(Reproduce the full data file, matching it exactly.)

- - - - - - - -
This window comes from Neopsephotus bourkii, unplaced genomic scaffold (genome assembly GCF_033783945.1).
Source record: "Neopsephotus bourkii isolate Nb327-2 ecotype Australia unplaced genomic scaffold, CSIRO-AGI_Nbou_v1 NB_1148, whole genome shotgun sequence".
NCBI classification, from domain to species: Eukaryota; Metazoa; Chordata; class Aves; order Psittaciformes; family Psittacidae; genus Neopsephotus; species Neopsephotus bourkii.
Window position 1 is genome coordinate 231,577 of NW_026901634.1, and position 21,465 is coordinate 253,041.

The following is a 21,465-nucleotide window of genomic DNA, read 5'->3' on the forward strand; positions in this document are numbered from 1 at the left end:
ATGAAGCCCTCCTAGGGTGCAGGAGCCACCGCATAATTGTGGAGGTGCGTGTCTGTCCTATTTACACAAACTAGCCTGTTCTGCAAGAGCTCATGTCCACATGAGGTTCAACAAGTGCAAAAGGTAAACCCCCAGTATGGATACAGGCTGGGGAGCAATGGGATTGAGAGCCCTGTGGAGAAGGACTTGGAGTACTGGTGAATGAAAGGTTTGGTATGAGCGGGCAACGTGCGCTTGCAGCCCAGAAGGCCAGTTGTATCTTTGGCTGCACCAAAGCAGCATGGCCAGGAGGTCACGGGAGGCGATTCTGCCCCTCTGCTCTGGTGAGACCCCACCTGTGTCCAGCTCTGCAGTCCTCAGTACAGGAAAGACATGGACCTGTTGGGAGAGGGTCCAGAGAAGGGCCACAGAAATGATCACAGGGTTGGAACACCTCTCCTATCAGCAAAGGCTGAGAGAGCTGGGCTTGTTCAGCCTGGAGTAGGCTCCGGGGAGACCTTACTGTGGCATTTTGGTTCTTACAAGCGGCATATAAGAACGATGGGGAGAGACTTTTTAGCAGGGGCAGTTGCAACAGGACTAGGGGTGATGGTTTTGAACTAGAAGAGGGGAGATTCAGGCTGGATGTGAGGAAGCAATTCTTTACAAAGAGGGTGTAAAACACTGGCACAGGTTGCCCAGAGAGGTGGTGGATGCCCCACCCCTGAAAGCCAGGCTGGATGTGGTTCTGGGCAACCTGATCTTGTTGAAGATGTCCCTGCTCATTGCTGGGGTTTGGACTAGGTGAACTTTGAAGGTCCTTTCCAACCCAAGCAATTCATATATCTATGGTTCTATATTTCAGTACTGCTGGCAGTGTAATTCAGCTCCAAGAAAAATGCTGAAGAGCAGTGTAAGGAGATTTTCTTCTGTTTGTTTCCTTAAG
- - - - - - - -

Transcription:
This window comes from Neopsephotus bourkii, unplaced genomic scaffold (genome assembly GCF_033783945.1).
Source record: "Neopsephotus bourkii isolate Nb327-2 ecotype Australia unplaced genomic scaffold, CSIRO-AGI_Nbou_v1 NB_1148, whole genome shotgun sequence".
NCBI classification, from domain to species: Eukaryota; Metazoa; Chordata; class Aves; order Psittaciformes; family Psittacidae; genus Neopsephotus; species Neopsephotus bourkii.
Window position 1 is genome coordinate 231,577 of NW_026901634.1, and position 21,465 is coordinate 253,041.

The following is a 21,465-nucleotide window of genomic DNA, read 5'->3' on the forward strand; positions in this document are numbered from 1 at the left end:
ATGAAGCCCTCCTAGGGTGCAGGAGCCACCGCATAATTGTGGAGGTGCGTGTCTGTCCTATTTACACAAACTAGCCTGTTCTGCAAGAGCTCATGTCCACATGAGGTTCAACAAGTGCAAAAGGTAAACCCCCAGTATGGATACAGGCTGGGGAGCAATGGGATTGAGAGCCCTGTGGAGAAGGACTTGGAGTACTGGTGAATGAAAGGTTTGGTATGAGCGGGCAACGTGCGCTTGCAGCCCAGAAGGCCAGTTGTATCTTTGGCTGCACCAAAGCAGCATGGCCAGGAGGTCACGGGAGGCGATTCTGCCCCTCTGCTCTGGTGAGACCCCACCTGTGTCCAGCTCTGCAGTCCTCAGTACAGGAAAGACATGGACCTGTTGGGAGAGGGTCCAGAGAAGGGCCACAGAAATGATCACAGGGTTGGAACACCTCTCCTATCAGCAAAGGCTGAGAGAGCTGGGCTTGTTCAGCCTGGAGTAGGCTCCGGGGAGACCTTACTGTGGCATTTTGGTTCTTACAAGCGGCATATAAGAACGATGGGGAGAGACTTTTTAGCAGGGGCAGTTGCAACAGGACTAGGGGTGATGGTTTTGAACTAGAAGAGGGGAGATTCAGGCTGGATGTGAGGAAGCAATTCTTTACAAAGAGGGTGTAAAACACTGGCACAGGTTGCCCAGAGAGGTGGTGGATGCCCCACCCCTGAAAGCCAGGCTGGATGTGGTTCTGGGCAACCTGATCTTGTTGAAGATGTCCCTGCTCATTGCTGGGGTTTGGACTAGGTGAACTTTGAAGGTCCTTTCCAACCCAAGCAATTCATATATCTATGGTTCTATATTTCAGTACTGCTGGCAGTGTAATTCAGCTCCAAGAAAAATGCTGAAGAGCAGTGTAAGGAGATTTTCTTCTGTTTGTTTCCTTAAG